Please excuse (or thank me for, depending on your perspective) my extended hiatus. It’s not that I was exiled to an island or anything like that; I simply hadn’t read anything that felt worthy of posting about. I read at least one mildly entertaining book (The Know-It-All), but also started and bailed on countless books that for one reason or another didn’t do anything for me (Cutting for Stone, Skippy Dies, A Visit From the Goon Squad). Then, as I’ve done before out of desperation and frustration, I decided to return to the classics, and to another one that I hadn’t read before — Aldous Huxley’s Brave New World. What a neat book.
I had read George Orwell’s 1984 a few years back, and while it was a struggle for me at first to truly engage with that book, by the time I did I couldn’t put it down. Orwell’s future and its depiction of the power of power and the dynamic between the different classes of society was so scary and so gripping that all one could do was to thank heavens it hadn’t come true. Well, little did I know, but Brave New World was written about a decade and a half before 1984. And while the two share little in common with respect to their stories, they both take place in a dystopian future in which the extent to which power and control are exercised over the masses isn’t obvious at all to the oppressed, for very different reasons.
In Huxley’s future, The World State exists in what seems to be perfect harmony. Humans are genetically engineered through a process that assures they will fit into one of five types (Alpha through Epsilon), with pluses and minuses thrown in there. Each class has a predestined role in society, and society has a predetermined set of values and objectives, and worships “Ford” (Henry Ford, the God of The World State). Children are put through the “hypnopaedic process” to subconsiously train them of those values and objectives. The result is a society in which waste is encouraged, because the more that is wasted, the more manufacturing is necessary to fill the gaps caused by the waste. It’s sort of a societal perpetual-motion-machine. Recreational sex is the norm, monogamy is not, and everyone thrives on soma, a government-supplied drug.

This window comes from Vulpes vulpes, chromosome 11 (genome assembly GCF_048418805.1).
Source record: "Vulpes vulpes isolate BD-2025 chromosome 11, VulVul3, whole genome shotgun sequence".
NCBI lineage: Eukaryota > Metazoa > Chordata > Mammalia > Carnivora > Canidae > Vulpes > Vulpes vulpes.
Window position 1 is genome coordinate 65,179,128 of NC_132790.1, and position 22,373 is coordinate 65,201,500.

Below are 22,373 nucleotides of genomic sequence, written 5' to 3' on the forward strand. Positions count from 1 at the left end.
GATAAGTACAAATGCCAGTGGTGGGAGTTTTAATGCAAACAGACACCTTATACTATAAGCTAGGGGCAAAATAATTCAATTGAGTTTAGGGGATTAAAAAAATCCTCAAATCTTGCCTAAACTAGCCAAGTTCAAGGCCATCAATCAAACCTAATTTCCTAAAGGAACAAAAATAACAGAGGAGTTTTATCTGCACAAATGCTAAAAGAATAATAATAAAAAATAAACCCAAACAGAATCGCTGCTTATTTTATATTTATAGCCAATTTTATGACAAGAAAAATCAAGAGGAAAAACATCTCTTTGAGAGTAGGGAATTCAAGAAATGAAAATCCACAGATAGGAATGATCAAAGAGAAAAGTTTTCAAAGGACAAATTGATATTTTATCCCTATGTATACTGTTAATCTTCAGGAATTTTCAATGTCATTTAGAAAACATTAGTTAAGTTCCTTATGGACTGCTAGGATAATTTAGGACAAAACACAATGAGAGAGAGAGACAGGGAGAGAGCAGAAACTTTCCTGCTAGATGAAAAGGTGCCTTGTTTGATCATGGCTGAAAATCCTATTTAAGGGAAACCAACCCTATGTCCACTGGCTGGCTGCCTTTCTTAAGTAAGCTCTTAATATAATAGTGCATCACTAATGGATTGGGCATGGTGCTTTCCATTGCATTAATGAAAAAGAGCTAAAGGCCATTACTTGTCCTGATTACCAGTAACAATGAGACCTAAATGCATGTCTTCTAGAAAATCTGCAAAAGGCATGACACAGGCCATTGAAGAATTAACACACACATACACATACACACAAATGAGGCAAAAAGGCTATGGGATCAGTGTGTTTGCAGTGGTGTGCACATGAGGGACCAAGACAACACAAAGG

The story itself centers on Bernard, an Alpha-plus psychologist in London who seems to question the order of things. In his efforts to woo Lenina, he takes her to a “Reservation” — an area that has been quarantined and in which the inhabitants, referred to as “Savages” (in this case Native Americans) are allowed to live as they please outside of The World State. While there, they witness ceremonies and behaviors that frighten and intrigue them, and Bernard comes across a woman (Linda) and her son (John) that Bernard believes they should bring back to London with them. The remainder of the story centers on how these two individuals and their values fit within The World State and the conflicts between our main characters and society.
I wouldn’t say whether this book is better or worse than 1984 — I think they are both “must reads”. What I find surprising is how 1984 seems so iconic as a reference to the dystopian future, while Brave New World only seems to merit a passing mention. A terrible shun in my opinion.
Check out this brilliant cartoon comparison of 1984 vs. Brave New World.